the country say students are so troubled by the inflammatory rhetoric of the
presidential race that addressing the election in schools is essential. At the
same time, offensive behavior on the trail is making it increasingly difficult
to incorporate the campaign into classrooms, especially for teachers of younger children.
Fifth-grade Los Angeles Unified School District
teacher Kristine Shahine, who is passionate about nourishing a love of
democracy in her students, says she completely changed the way she taught the
election this year.
“To say that it’s
a challenge would be a gross understatement,” she said.
After a thorough introduction to
the electoral process, Shahine instructed her students to watch the first
presidential debate. As they watched, the class communicated on a group portal,
answering her questions and commenting between each other in real time.
“It was really fascinating and
they loved it!” she said.
But by the time the third debate
came around, she felt she couldn’t “in good conscience” risk exposing students
to the unpredictable content.
“I said ‘boys and girls, I just
feel I can’t assign this. You can watch it with your parents, but some of these
topics are very offensive and really above your understanding,'” Shahine told Mom.me.
teachers are attempting to focus on process and policy to bypass the
candidate’s often shocking behavior, Shahine says this was also
challenging because "with Donald
Trump it’s hard to even discuss his policies. Everything that
comes from him is more of an attack or responding to some slight.”
In the end she realized, “I just
have to move away from this election.”
The girls are very affected and feel
very hurt by some of the comments that have been made.
She turned to historical political
figures as better examples of America’s political system than the current
“I showed them debates from the
past. We did a whole lesson on past debates and about what behavior is
considered stately and what is considered dignified,” she said.
Shahine said the election did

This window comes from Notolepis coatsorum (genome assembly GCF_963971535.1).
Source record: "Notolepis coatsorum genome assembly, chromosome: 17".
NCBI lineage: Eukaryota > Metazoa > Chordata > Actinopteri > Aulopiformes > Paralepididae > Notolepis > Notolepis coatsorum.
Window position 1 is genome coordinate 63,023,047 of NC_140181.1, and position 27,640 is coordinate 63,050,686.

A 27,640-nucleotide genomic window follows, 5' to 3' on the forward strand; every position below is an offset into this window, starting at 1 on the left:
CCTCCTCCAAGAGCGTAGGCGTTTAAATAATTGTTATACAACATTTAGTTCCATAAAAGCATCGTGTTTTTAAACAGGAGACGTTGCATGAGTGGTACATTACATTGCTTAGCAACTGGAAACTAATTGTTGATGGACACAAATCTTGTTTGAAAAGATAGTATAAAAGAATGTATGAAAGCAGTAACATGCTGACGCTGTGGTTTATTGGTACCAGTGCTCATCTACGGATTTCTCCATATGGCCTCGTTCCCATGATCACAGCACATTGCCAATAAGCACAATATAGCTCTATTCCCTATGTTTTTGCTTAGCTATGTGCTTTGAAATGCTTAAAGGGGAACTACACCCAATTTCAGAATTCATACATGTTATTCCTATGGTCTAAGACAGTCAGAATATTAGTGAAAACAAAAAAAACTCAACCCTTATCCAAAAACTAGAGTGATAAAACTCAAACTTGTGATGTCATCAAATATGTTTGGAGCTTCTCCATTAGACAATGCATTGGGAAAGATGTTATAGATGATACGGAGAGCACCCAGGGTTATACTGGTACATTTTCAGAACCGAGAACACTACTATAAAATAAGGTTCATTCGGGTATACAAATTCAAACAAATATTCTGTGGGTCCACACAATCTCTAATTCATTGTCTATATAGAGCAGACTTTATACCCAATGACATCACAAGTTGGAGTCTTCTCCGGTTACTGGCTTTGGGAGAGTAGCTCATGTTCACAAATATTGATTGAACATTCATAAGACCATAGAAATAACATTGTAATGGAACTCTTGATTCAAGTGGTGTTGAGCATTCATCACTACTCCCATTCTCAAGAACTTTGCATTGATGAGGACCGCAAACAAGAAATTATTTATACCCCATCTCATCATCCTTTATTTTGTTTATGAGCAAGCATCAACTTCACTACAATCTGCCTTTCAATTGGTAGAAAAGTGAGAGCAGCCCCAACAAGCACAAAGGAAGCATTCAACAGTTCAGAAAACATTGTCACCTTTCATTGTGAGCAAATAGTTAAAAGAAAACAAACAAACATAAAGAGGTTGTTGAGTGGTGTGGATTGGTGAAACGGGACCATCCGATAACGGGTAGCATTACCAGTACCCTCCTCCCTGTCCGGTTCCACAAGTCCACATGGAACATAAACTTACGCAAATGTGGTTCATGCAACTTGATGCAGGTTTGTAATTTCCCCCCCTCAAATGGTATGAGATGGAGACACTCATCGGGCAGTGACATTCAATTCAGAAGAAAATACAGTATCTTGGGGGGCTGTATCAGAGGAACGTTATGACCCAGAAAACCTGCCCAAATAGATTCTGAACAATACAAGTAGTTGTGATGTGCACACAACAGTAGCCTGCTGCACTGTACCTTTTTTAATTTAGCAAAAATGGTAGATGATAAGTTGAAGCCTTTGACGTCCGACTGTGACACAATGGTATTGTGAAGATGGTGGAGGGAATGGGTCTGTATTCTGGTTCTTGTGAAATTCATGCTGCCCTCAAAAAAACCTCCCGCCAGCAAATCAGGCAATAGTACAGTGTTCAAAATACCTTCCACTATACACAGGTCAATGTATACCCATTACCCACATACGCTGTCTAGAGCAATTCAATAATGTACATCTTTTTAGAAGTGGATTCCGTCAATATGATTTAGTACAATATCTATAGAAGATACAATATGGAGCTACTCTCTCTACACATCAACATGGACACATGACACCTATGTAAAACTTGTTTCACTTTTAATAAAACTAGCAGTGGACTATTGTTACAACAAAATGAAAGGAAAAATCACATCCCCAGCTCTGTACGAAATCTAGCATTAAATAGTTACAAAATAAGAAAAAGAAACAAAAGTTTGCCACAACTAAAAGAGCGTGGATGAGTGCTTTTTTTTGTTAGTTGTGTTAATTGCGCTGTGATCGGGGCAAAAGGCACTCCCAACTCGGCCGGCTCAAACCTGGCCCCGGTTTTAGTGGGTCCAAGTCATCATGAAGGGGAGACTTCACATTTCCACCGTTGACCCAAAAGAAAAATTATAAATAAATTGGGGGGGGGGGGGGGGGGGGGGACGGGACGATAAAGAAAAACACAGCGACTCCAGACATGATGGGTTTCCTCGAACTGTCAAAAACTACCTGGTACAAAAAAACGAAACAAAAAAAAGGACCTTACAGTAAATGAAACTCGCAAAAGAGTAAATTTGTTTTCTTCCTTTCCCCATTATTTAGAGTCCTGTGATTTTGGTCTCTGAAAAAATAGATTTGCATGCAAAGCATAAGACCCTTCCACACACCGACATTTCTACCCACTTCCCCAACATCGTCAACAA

prompt constructive dialogue about race relations, immigration and appropriate behavior, but she said many of her
students were genuinely worried about the election’s outcome.
“I think it has impacted the girls
the most," she said. “They are very affected and feel
very hurt by some of the comments that have been made and feel great pride in
the fact we may have a (female) president.”
While Shahine wouldn’t reveal
to students who she was voting for, she felt she had to point out that certain
things they heard are simply unacceptable.
“Some of these racist,
misogynistic comments, I have to tell them that I think are wrong. It has
nothing to do with politics,” she said. For Shahine, it was vital to
address her students' fears about the future.
“I tell them I worry about the
same kinds of things,” she said. “It shouldn’t be belittled.”
Huge numbers of teachers report
they are also finding it difficult to address these problems. A Teaching
Tolerance survey of 2,000 teachers showed the 2016 campaign is having a very
negative effect. Teachers said immigrants and Muslims students were scared
while others were copying politician’s violent, racist rhetoric.
“We’re deeply concerned about the level of fear among
minority children who feel threatened by both the incendiary campaign rhetoric
and the bullying they’re encountering in school,” said Southern Poverty Law
Center President Richard Cohen in an introduction to the report. “We’ve seen Donald Trump behave like a 12-year-old, and
now we’re seeing 12-year-olds behave like Donald Trump.”
“Honestly, I just can’t wait until it’s over. The campaign is ruining a lot of classes.”
In a recent article in the New
York Times, teacher Brent Wathke from Wisconsin echoed Shahine’s experiences,
calling the election “a total mess.”
“Honestly, I just can’t wait until it’s over,”
Wathke said. “The campaign is ruining a lot of classes.”
He too decided not to show his
12-year-old students the third debate. He has also avoided television ads and
political cartoons, as their content was simply too inappropriate. Instead he
is focusing on guided discussions in small groups, with many reminders not to
behave like the real presidential candidates.
Wathke said the atmosphere
among students was so heated he feared staging a mock debate, as students could
mimic the insults they heard on the media.
High school teacher Daniel Jocz
of the Downtown Magnets High School in Los Angeles told Mom.me he hasn’t changed the
way he is addressing the election, which he says has produced some very
teachable moments for older students. At the same time, he says many of his
students are scared.
“Many of my undocumented
students have expressed genuine concern about the prospect of being separated
from their families,” he said.
Jocz said the conflictive
atmosphere of the election and the candidates' scant respect for facts have
definitely heightened tensions in his classroom.
“The sweeping generalizations
about immigrants, Muslims and other groups does nothing but create division
and oversimplify extraordinary complex issues,” he said.